The influence of rocker profile footwear on rollover during walking
Oludare, Simisola O.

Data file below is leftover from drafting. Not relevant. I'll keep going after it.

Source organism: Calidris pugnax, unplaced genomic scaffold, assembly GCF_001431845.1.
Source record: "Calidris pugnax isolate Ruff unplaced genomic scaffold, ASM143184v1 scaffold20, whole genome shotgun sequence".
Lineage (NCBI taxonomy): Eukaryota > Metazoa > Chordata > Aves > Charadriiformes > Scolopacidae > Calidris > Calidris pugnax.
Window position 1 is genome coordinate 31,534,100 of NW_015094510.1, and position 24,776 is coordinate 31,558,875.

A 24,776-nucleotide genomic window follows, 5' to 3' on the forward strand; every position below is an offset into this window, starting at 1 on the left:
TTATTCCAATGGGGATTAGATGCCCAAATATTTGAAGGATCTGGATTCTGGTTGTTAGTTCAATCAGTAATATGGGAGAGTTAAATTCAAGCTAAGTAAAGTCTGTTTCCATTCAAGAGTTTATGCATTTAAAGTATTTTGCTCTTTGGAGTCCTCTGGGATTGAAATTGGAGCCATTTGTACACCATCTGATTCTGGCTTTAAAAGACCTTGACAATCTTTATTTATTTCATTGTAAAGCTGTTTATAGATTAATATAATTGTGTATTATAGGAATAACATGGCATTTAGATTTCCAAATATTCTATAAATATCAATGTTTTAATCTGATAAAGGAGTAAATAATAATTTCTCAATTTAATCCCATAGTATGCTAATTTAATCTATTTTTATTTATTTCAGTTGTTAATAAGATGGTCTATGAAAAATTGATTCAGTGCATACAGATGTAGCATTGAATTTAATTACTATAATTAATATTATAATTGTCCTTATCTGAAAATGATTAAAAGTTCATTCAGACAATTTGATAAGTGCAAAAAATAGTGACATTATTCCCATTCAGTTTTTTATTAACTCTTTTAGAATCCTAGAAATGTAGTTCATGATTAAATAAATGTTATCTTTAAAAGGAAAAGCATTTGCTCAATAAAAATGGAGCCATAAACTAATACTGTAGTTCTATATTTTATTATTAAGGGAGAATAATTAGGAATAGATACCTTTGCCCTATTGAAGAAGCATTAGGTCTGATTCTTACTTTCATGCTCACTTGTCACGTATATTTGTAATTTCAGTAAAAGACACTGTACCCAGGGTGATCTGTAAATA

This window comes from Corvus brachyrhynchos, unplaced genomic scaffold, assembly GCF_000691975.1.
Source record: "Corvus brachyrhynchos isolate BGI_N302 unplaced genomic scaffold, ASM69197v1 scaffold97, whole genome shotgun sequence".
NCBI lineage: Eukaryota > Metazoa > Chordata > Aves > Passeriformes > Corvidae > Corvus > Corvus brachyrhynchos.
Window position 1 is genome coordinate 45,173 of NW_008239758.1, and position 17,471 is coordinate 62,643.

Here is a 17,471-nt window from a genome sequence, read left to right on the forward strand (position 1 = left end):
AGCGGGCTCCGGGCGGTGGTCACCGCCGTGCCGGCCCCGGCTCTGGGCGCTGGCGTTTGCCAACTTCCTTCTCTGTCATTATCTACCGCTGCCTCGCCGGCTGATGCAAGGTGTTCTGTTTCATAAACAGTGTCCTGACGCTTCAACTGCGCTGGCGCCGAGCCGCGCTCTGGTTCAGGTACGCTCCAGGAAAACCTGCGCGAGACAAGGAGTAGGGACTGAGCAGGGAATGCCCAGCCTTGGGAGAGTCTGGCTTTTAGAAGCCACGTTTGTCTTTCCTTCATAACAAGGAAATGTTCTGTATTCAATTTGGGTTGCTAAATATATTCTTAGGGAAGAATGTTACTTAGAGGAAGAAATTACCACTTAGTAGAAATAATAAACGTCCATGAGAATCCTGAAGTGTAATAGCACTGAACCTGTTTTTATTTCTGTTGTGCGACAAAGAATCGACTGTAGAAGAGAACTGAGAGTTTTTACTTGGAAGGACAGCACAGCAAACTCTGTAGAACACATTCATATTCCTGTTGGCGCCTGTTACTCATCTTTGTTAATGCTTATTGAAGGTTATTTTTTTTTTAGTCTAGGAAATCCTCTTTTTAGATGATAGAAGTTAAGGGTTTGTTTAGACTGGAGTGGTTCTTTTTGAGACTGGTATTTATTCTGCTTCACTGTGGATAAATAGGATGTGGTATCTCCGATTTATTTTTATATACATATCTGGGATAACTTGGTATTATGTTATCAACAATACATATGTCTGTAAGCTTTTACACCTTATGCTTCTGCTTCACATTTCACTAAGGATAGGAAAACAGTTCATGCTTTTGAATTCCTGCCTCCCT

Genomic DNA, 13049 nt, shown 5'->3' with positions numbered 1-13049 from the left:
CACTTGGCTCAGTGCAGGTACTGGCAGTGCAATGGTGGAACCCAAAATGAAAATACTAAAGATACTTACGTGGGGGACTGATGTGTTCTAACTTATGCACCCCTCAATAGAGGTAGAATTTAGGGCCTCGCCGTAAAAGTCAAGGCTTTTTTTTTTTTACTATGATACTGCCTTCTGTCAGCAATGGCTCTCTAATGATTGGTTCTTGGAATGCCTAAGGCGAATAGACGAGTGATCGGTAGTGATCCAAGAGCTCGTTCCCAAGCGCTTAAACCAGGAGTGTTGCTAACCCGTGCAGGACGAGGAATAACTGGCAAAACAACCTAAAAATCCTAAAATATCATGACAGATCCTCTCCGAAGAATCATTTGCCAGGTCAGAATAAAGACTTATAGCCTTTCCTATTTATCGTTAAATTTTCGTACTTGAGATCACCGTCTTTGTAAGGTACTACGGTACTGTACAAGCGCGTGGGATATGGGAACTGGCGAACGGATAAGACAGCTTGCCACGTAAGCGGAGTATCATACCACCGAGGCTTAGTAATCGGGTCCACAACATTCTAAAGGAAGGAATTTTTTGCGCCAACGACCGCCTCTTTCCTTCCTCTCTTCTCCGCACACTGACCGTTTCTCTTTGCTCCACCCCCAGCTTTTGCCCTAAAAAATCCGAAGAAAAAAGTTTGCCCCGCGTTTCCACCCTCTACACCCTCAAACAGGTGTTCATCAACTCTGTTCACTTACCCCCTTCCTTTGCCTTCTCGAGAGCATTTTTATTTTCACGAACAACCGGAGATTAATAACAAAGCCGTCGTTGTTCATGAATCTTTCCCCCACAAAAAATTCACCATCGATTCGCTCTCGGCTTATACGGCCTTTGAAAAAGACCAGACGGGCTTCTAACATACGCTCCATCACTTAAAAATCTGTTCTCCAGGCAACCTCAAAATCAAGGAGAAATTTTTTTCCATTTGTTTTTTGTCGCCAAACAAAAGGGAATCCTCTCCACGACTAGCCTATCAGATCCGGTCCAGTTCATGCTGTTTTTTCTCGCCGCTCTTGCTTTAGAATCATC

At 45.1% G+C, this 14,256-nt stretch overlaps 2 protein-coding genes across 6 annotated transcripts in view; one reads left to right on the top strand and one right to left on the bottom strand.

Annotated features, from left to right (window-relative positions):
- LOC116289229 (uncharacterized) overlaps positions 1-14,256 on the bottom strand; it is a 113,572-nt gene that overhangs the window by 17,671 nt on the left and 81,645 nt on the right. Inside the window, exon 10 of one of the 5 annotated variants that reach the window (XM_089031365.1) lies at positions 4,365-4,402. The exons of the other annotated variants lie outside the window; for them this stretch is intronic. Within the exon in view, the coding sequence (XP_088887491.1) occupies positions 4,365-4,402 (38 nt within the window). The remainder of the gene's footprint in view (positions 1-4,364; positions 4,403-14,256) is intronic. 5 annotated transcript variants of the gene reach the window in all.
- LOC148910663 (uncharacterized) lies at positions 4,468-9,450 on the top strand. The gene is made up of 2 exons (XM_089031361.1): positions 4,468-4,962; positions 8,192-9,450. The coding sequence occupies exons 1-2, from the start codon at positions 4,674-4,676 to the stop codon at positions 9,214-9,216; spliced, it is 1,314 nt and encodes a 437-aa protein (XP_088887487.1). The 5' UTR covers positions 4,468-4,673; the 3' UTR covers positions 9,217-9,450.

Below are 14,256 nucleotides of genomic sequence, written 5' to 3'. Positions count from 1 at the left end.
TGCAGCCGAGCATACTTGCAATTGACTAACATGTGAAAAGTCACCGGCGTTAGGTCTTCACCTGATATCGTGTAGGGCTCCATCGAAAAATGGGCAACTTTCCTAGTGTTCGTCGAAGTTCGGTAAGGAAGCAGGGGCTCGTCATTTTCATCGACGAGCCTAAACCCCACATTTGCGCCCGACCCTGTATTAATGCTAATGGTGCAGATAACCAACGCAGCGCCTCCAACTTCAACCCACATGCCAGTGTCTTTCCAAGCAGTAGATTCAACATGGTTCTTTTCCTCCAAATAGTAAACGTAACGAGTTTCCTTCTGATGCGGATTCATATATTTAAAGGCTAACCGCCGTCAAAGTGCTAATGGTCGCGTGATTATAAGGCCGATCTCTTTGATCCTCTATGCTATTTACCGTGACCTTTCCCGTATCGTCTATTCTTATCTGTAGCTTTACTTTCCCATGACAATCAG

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Rocker profiles are one of the most commonly prescribed footwear modifications provided to individuals with impaired rollover. Impaired rollover is caused due to loss of neuromuscular function (i.e. stoke) or orthotic ankle constraint. When rollover is impaired, continued forward progression is interrupted and walking gait becomes less efficient (i.e. increased energy expenditure). Rocker profile footwear modifications are designed to mimic the functions of the anatomical ankle-foot rockers and provide its users with a smooth and efficient rollover. However, while there is theory governing the design of a rocker profile and subjective descriptions of rocker profile function, the extent to which a rocker profile footwear provides rollover has not yet been quantified. The aim of this study was to quantify effective and ineffective rollover and test whether our rocker profile provides effective rollover. We hypothesized that healthy subjects (n=4) walking with orthotic ankle constraint and the rocker profile (STOP) would have no change in rollover and energy expenditure outputs compared to walking with orthotic ankle free and rocker profile (FREE); but that healthy subjects (n=4) walking in STOP would have a change in rollover and energy expenditure outputs compared to walking with orthotic ankle constraint and no rocker profile (STOP-NR). To test this hypothesis, rollover was quantified as stance phase duration, cadence and radius of curvature and energy expenditure was quantified as heart rate and rating of perceived exertion. In addition to these outputs, we analyzed the ground reaction forces and duration of stance in early, middle and late stance period to determine the effects of the rocker profile footwear components. Through the rollover and energy expenditure outputs of the STOP, FREE and STOP-NR conditions, we quantified effective rollover as 0.29 (0.01) radius of curvature with a heart rate of 110.5(6.7) bpm and ineffective rollover as 0.69(0.12) radius of curvature with a heart rate of 131.5 (8.1) bpm. By creating this scale, we were able to determine that our rocker profile provided effective rollover (0.34[0.04] radius of curvature with a heart rate of 111.3[8.3] bpm). However, a future study with a greater sample size is needed to confirm these results.